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California Essentials for Childhood Initiative (CA)

The California Essentials for Childhood Initiative uses a public health and collective impact approach to align and enhance collaborative efforts to promote safe, stable, nurturing relationships and environments for children, youth and families through systems, policy and social norms change.

A community-based approach to supporting substance exposed newborns and their families

 

Massachusetts Essentials for Childhood (MA EfC) is excited to present "The Elements of an Effective Plan of Safe Care." This information brief highlights a community-based approach to supporting families and newborns affected by substance use. MA EfC developed this brief to address the profound intersection between the Massachusetts opioid crisis, Federal mandates for the development of Plans of Safe Care for substance exposed newborns, and, the MA EfC focus on increasing social connectedness as a means to reduce child maltreatment.Plan of Safe Care

This brief identifies key elements of an effective community-based approach to caring for substance exposed newborns and their families. It builds from the work of the Franklin County (MA) Perinatal Support Coalition and their EMPOWER Program, including their Pregnancy Plan tool.

pregnancy plan

The brief includes video footage of conversations among Coalition members about the EMPOWER Program. Listening in on these video-taped conversations provides insights into how a community can create a community-wide strategy to support the well-being and safety of substance exposed newborns, and how partnerships between diverse providers, including treatment providers, state agencies and hospitals can build linkages that meet families where they are. The elements are:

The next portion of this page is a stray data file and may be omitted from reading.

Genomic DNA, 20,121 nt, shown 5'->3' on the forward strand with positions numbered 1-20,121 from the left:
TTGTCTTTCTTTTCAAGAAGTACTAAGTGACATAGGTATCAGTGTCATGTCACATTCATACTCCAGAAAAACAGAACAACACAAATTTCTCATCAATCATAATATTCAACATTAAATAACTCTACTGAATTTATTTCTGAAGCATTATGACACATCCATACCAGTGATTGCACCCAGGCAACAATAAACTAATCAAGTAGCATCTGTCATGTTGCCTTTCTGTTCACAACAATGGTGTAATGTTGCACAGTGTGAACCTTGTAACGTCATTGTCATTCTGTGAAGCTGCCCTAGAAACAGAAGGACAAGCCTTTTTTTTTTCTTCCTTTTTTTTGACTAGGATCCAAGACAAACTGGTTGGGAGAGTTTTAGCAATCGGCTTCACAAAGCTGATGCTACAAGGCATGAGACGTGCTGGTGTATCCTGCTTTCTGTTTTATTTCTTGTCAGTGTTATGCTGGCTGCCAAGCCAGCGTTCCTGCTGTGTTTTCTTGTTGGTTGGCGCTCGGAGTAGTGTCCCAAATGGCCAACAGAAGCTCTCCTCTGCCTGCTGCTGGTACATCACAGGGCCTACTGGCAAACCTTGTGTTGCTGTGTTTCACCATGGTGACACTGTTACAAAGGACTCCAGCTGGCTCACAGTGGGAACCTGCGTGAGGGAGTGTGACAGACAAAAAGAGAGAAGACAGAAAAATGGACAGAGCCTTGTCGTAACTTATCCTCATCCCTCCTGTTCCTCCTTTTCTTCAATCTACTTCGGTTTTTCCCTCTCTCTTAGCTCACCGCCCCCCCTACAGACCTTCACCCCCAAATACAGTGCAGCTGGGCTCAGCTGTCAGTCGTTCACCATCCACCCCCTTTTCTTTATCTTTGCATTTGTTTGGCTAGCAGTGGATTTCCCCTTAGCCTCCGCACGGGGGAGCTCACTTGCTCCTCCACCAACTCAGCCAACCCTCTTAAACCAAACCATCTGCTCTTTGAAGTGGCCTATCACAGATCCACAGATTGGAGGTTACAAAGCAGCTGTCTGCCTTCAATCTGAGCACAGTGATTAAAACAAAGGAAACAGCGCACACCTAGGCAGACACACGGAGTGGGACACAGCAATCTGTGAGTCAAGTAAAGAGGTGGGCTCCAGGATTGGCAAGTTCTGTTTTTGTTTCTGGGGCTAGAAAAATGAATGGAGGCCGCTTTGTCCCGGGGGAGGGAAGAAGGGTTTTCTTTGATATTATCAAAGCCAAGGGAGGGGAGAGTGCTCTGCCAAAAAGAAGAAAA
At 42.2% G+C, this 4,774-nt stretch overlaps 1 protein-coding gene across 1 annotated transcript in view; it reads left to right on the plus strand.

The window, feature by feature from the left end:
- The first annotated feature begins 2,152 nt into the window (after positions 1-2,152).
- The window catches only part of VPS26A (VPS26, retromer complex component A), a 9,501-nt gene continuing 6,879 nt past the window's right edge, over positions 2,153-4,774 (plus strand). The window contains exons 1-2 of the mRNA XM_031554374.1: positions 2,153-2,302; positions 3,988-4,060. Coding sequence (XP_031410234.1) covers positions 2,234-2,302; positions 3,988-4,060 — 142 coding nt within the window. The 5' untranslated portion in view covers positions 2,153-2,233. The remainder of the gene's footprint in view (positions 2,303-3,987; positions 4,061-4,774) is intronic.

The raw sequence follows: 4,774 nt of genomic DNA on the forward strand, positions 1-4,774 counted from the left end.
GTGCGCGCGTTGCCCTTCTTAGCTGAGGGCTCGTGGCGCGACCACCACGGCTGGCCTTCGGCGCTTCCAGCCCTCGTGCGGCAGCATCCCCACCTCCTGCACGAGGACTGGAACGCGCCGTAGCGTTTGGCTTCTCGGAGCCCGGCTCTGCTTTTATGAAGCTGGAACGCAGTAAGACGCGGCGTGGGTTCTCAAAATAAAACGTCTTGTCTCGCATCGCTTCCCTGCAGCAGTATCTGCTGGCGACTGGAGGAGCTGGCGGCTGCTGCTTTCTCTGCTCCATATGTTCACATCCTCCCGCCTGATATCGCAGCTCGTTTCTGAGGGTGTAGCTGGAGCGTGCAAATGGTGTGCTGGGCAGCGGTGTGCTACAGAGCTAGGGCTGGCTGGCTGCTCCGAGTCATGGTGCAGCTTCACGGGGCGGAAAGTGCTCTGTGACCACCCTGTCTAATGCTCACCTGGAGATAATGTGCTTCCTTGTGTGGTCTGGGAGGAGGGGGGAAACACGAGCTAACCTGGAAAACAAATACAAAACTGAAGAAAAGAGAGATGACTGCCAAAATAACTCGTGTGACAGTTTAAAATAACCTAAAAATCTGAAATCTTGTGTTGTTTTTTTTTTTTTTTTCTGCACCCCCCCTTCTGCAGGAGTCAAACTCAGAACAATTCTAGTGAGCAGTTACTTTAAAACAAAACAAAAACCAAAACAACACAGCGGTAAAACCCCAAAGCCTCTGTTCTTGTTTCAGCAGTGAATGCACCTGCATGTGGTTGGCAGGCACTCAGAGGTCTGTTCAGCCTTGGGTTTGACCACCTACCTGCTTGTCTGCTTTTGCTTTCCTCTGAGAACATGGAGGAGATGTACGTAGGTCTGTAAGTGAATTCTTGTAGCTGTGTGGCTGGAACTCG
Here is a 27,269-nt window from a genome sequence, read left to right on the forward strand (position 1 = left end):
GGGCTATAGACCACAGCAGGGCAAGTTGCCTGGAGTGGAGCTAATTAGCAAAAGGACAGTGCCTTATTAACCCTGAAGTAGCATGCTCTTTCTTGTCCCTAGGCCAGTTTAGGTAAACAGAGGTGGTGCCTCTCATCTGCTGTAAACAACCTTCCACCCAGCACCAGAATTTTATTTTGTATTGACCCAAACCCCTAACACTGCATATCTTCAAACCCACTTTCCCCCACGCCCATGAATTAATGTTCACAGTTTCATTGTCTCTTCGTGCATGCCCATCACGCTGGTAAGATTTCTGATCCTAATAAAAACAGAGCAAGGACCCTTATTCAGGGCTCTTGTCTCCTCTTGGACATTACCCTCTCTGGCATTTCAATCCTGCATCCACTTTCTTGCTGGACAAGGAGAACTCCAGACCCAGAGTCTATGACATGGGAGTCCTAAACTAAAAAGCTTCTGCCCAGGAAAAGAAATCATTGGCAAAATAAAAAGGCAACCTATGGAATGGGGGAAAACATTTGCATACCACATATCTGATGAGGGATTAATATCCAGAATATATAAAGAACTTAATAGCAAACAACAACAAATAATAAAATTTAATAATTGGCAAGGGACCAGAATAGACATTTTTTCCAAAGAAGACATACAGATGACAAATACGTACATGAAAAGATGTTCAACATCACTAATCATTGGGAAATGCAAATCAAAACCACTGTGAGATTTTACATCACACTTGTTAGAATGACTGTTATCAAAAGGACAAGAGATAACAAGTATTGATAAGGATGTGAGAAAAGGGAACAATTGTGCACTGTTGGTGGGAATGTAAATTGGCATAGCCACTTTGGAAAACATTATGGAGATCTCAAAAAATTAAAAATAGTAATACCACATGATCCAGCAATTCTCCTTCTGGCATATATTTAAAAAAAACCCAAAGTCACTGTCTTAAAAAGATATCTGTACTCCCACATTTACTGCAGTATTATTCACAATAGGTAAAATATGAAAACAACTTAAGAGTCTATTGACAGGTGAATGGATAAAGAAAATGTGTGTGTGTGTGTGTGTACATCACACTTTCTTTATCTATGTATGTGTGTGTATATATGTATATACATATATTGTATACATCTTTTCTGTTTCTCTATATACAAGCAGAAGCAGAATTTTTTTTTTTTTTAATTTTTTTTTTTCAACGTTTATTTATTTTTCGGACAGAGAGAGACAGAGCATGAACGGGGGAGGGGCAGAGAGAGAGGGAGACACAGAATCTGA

1. Access to a continuum of care
  2. Collaboration across providers within the community
  3. Peer coaching

  4. Holistic support, and
  5. A priority on family unity whenever possible.

While federal law does not require a Plan of Safe Care until the child is born, the Massachusetts Essentials for Childhood Initiative believes EMPOWER is particularly effective because it gets a plan in place before the child is born. The work of the EMPOWER program demonstrates a well-conceived, well-run, community-supported plan. EMPOWER engages with pregnant and parenting women to support families with newborns affected by substance use and to keep as many newborns safely at home with their families as possible. Research indicates that, when possible, keeping children at home supports vital bonding between mothers, newborns and family members and reduces child maltreatment. Further, separating infants from their birth parent contributes to poor outcomes for both the parent and infant including relapse for women; and poor attachment and failure to thrive for infants. The elements outlined build social connectedness, particularly of the mother, through building formal and informal networks and reducing social isolation.

The MA EfC Initiative is funded by a grant from the Center for Disease Control and Prevention (CDC). The reduction of child maltreatment through increasing economic supports and community social connectedness is at the center of the work of the Initiative. Other recent work includes an information brief on the benefits to children of Paid Family and Medical Leave (in MA), and, a video on the importance of social connectedness for families. 

PFML
Current work focuses on increasing access to earned income tax credits (EITC) through supporting VITA sites in health care settings, monitoring access to and uptake of Massachusetts’ new paid family and medical leave benefit, as well as the development of a Tool-Kit for Municipalities to build social connectedness.

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Such a complex conversation...  

This is an area of passion for me - having worked with high-risk perinatal population for many years, conducted focus group interviews with women who were "clean" and in a treatment program - and heard first hand how and why they became pregnant while using - I was always surprised what they shared, and came to realize my assumptions were not accurate.